Thomas Sean Connery, a former milkman in the slum neighborhood in Edinburgh, Scotland who parlayed the role of the fictional British spy James Bond into one of the most successful movie careers in history – died in his sleep last week in Nassau, Bahamas.
Connery, who was reportedly chosen to play the Bond character without a screen test, had been a B-movie actor before rocketing to international fame as novelist Ian Fleming’s original Agent 007 in the pioneering film “Dr. No” in 1962 opposite Swiss actress Ursula Andress, that used the sex-and-violence formula to captivate the crowds.
When producers Harry Salzman and Cubby Broccoli saw the box-office dollars suddenly pouring in, they immediately signed Connery to reprise Agent 007 in a slew of succeeding Bond movies like “From Russia with Love” (1963), “Goldfinger” (1964), “Thunderball” (1965) and “You Only Live Twice” (1967) that all turned out to be blockbusters.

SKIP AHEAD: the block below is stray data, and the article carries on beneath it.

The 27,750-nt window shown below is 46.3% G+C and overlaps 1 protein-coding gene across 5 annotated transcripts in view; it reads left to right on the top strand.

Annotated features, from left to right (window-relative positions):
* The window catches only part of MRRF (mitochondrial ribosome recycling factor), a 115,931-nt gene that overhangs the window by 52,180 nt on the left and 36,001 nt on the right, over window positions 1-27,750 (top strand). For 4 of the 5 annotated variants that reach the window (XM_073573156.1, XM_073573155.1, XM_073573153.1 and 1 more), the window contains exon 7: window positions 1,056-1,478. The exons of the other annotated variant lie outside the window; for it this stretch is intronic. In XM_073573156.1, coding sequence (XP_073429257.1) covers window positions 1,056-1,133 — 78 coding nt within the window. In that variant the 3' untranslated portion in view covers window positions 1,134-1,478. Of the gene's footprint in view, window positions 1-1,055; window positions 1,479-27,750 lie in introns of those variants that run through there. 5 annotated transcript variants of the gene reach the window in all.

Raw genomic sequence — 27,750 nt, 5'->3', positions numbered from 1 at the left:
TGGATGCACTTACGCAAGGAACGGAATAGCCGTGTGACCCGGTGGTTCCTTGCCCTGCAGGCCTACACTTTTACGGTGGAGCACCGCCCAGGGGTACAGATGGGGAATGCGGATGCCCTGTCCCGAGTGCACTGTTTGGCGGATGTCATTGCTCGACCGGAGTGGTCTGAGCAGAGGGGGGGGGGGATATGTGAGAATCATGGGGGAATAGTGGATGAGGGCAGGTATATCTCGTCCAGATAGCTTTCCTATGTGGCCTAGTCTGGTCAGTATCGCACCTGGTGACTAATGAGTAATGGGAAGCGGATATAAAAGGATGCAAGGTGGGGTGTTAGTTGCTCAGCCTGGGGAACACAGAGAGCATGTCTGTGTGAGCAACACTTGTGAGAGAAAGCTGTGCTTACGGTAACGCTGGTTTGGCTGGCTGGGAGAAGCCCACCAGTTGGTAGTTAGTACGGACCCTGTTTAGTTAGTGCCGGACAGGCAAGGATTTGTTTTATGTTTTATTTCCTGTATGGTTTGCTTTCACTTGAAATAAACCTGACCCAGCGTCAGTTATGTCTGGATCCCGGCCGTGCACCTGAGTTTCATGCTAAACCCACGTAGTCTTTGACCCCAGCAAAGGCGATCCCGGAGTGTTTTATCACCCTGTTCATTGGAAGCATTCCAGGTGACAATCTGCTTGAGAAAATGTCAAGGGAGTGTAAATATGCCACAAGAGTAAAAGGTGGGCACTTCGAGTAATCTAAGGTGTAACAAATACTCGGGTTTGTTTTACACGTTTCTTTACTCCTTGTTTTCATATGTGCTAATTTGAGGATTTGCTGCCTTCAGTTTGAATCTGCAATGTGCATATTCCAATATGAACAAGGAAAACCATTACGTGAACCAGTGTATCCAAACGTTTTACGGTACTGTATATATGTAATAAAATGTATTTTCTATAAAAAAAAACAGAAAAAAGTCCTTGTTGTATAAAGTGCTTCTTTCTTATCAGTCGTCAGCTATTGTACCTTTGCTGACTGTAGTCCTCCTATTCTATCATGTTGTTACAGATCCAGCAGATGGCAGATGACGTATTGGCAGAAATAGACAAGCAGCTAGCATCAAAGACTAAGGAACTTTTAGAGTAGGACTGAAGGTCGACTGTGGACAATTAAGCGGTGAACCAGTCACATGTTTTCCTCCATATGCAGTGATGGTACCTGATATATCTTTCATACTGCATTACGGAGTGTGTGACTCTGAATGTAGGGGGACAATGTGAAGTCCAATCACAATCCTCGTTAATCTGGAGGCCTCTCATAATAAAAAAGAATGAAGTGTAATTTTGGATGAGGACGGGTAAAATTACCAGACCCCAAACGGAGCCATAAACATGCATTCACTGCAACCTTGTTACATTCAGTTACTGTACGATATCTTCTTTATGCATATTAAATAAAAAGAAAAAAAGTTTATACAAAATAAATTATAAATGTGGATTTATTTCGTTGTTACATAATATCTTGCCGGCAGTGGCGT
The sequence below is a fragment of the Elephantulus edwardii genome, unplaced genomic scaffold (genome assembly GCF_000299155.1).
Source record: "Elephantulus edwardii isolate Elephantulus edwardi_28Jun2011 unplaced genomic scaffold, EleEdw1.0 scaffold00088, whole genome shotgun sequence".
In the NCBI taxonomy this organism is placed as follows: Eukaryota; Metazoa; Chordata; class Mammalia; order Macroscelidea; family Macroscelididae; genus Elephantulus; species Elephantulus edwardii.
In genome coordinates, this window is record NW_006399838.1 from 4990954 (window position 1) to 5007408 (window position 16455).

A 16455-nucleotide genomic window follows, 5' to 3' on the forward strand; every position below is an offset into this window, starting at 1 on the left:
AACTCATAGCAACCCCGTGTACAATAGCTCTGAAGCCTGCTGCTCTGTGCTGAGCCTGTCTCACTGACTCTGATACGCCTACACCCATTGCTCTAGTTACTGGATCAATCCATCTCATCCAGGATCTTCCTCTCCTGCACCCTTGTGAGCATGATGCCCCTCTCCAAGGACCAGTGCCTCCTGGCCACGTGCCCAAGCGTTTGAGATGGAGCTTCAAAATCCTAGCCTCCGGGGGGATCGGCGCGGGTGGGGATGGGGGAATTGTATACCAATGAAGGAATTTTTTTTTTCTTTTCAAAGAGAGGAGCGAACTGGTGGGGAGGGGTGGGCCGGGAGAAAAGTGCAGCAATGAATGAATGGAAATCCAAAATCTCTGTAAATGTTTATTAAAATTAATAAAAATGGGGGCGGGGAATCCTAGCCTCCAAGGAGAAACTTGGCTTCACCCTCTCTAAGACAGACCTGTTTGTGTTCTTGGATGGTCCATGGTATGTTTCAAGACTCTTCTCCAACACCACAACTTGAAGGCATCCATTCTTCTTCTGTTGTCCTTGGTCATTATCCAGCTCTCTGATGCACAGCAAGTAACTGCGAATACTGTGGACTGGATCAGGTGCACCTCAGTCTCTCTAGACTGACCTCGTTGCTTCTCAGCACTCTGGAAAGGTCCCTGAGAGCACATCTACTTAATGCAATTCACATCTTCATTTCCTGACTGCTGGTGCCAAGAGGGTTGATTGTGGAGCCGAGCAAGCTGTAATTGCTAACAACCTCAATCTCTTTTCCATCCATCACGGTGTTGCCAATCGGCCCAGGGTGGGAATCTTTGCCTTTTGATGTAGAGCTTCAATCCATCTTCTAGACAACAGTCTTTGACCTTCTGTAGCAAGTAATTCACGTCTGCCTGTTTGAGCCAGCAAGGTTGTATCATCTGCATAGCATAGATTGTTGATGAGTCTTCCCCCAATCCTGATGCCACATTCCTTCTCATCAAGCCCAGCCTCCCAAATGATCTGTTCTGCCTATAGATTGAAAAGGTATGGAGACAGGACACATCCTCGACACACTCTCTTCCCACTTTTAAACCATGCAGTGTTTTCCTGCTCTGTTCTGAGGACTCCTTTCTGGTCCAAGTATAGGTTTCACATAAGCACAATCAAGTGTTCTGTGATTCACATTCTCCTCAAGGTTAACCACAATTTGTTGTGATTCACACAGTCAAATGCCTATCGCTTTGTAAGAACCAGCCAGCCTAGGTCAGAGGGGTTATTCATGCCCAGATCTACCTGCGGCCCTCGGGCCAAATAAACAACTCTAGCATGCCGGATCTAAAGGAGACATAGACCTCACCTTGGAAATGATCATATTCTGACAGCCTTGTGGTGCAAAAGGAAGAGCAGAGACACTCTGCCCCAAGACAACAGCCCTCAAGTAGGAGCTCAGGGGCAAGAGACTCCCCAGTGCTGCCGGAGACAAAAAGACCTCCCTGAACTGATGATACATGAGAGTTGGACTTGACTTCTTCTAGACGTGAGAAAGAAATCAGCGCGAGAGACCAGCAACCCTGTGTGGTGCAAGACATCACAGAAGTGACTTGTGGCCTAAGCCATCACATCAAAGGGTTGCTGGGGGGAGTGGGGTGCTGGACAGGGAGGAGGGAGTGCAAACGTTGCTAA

The latest in the long line of British actors to take on the Bond persona is Daniel Craig, since 2006.
But Connery didn’t confine himself entirely to the Salzman-Broccoli stable. He took on several other projects such as “The Untouchables” (1987) which won him an Oscar, Steven Spielberg’s “Indiana Jones and the Last Crusade” (1989), Alfred Hitchcock’s “Marnie” (1964), John Huston’s “The Man Who Would Be King ” (1976), “Murder on the Orient Express” (1987) and his encore “League of Extraordinary Gentlemen” (2003).
Connery is beloved in his homeland due to his philanthropy. Not many are aware he donated the millions he earned from the Bond film “Diamonds Are Forever” (1971) to the Scottish International Education Trust that he created to help poor Scots get an education.
People magazine paid supreme tribute to a balding 59-year old Connery – a long way away from his dashing and debonair days as Agent 007 – when they voted him as their “Sexiest Man Alive.”